Not the church's business

We dilute our message, and we confuse the world

Issue: "Is our military ready?," May 29, 1999

A statistic I saw last week should embarrass those of us in the Bible belt. When asked the question, "Does your minister ever offer advice and guidance to the congregation on political questions?," 29 percent of all Southerners said yes. Outside the South, the yes responses dropped to 18 percent.

But even the 18 percent answer is too high. An overly close linkage between the organized church and the political process-everywhere in the country-continues to be a blight on the church's core message.

To be sure, we'd better be sure we're using the same language while discussing these issues. The survey I cite here, conducted by the Institute for Research in the Social Sciences at the University of North Carolina at Chapel Hill, wasn't as precise as it should have been in asking the question. It didn't adequately distinguish between "political" issues on the one hand and the "moral" discussions that properly lie behind the political issues.

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For example, it's hard to find fault with a minister who from his pulpit discusses biblical perspectives on issues like capital punishment, racism, abortion, or gambling. If that's his whole diet, of course, he's hardly doing the Bible justice. But in terms of content, such topics are indeed part of the "whole counsel of God." And if that's the content people had in mind when they were asked the question, "Does your minister ever offer advice and guidance to the congregation on political questions?," then more power to them.

But most of us know how hard it is to stop such discussions at that point. And if we let ourselves-gathered as we ought to for biblical instruction-move on in that same setting to the task of political strategizing, we make a big mistake. For then we are blurring the distinction between the organized church and the work the people of that church are assigned to do.

It is that blurring which columnist Cal Thomas and pastor Ed Dobson critique so severely in their new book, Blinded by Might. WORLD two issues ago summarized the Thomas-Dobson message this way: "The authors call for Christians neither to have faith in government, nor to withdraw from politics, but to develop a 'third way' that emphasizes the character of a society more than the political coloring of its leaders."

But even in critiquing that blurring, I think these good men tend to ignore an even more important issue. The problem isn't so much that Christians have gotten too deeply involved in the political process. The problem is that they've sometimes brought that process right into the middle of the church. One of the reasons Mr. Thomas and Mr. Dobson have the regrets they do-and can speak so urgently about it now-is that they themselves helped launch a political movement two decades ago from the very platform and offices of Thomas Road Baptist Church in Lynchburg, Va.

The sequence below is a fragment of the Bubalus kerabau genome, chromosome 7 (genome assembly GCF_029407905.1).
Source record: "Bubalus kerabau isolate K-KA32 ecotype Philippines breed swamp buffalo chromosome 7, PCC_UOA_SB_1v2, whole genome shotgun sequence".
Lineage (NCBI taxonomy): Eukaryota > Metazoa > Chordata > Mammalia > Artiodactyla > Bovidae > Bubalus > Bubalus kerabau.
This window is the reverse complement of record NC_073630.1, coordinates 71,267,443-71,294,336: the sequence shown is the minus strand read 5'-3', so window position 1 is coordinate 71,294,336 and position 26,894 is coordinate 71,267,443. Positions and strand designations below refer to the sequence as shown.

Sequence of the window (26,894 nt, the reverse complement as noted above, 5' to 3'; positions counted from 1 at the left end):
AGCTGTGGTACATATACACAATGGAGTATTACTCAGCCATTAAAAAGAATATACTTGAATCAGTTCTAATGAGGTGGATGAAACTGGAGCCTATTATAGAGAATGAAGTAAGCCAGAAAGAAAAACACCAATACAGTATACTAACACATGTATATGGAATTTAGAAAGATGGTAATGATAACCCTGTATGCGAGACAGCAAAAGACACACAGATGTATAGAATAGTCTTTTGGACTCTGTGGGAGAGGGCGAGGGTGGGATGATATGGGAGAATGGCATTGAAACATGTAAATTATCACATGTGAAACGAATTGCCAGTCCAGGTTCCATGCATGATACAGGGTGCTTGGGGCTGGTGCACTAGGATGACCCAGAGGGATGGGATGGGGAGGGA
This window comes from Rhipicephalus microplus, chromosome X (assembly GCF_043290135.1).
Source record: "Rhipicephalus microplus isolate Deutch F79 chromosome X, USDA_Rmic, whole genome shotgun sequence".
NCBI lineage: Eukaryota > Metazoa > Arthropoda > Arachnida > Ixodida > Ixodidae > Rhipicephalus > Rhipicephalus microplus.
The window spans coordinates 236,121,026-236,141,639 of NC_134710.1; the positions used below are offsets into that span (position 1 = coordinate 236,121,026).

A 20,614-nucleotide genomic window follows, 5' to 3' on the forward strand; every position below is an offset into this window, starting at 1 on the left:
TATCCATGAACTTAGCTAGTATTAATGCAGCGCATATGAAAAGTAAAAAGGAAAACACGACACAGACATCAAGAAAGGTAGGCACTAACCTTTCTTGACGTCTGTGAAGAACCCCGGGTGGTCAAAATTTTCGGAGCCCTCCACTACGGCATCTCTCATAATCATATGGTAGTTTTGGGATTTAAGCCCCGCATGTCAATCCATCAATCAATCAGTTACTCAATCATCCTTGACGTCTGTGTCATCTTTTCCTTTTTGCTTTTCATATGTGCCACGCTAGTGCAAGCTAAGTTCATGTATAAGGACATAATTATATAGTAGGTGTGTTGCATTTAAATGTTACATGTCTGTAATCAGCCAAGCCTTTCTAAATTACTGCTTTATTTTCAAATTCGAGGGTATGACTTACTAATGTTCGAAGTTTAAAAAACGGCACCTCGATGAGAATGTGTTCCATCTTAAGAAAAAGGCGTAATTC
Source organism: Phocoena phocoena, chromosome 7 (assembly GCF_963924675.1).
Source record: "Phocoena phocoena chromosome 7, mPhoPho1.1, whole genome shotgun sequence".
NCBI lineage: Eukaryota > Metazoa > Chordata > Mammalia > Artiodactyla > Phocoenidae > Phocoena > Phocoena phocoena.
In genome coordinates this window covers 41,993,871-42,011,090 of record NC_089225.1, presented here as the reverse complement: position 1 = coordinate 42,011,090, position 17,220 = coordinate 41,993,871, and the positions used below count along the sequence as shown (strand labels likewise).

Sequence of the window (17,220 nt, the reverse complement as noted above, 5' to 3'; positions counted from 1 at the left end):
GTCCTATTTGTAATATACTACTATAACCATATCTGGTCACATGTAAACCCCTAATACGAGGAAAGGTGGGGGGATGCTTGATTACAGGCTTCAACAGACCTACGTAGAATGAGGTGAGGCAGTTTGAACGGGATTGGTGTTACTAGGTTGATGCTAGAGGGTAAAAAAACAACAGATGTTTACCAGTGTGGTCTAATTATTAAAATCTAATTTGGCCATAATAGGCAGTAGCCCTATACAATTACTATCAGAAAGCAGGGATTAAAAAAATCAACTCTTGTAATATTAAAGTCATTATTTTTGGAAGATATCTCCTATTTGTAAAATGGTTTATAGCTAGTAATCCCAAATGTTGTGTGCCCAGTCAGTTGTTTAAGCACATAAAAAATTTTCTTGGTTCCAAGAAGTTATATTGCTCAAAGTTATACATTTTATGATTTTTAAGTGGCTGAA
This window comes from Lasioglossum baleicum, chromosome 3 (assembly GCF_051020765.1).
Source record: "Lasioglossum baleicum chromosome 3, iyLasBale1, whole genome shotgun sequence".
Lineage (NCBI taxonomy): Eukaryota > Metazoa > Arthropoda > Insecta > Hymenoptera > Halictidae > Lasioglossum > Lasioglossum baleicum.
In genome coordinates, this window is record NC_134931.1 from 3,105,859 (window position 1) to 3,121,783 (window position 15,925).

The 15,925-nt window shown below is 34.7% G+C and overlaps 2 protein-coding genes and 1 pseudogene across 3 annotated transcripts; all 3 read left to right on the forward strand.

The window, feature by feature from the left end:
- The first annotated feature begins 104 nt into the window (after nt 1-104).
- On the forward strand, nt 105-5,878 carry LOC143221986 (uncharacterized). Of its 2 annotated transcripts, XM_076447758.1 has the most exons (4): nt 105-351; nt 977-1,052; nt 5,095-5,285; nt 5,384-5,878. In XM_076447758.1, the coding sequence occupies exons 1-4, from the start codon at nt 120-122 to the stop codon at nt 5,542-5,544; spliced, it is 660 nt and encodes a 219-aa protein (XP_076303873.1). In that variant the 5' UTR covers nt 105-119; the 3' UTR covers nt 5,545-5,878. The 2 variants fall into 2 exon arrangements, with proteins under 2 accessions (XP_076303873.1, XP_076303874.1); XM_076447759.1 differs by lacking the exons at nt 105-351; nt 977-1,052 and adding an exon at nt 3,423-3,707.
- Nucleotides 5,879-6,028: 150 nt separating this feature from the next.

Such close association tends first to dilute the primary work of the church, which is to encourage true worship, provide biblical instruction, and engage in direct works of mercy. Those activities are the hub of the wheel, and they exert incredible leverage at the end of the spokes and all along the rim. But the church is not the spokes, and it is not the rim. When we act as if the church includes everything its members do, we confuse the unbelieving world. They can't tell the difference-and the big reason for their confusion is that too often we haven't understood the difference ourselves.

Yes, as we engage in worship, education, and tasks of mercy, we Christians will be encouraged to be obedient people in still other facets of our lives. But that obedience will in large measure take place outside the church-not as one more department of the church.

So, to remind ourselves, and the outside world at the same time, of the church's uniqueness, we'll draw some boundary lines. No political caucus meetings, no announcements about them, no political literature-nothing of any kind about elections or candidates or legislation. Those are all worthy and important activities-but let's save them for someone's private home, or a school assembly room, or the fire hall.

The God we worship and who teaches us about Himself when we gather uniquely as His people is big enough and resourceful enough to win elections and change laws without our using our time in His house for such ends. The next time a pollster asks if your pastor offers political advice from his pulpit, try an answer something like this: "No, he just nourishes our hearts and minds so we can go out and make wise political decisions." You might, of course, end up as an asterisk; the pollster probably won't have a category for an answer like that.

Joel Belz
Joel Belz

Joel, WORLD's founder, writes a regular column for the magazine and contributes commentaries for The World and Everything in It. He is also the author of Consider These Things.

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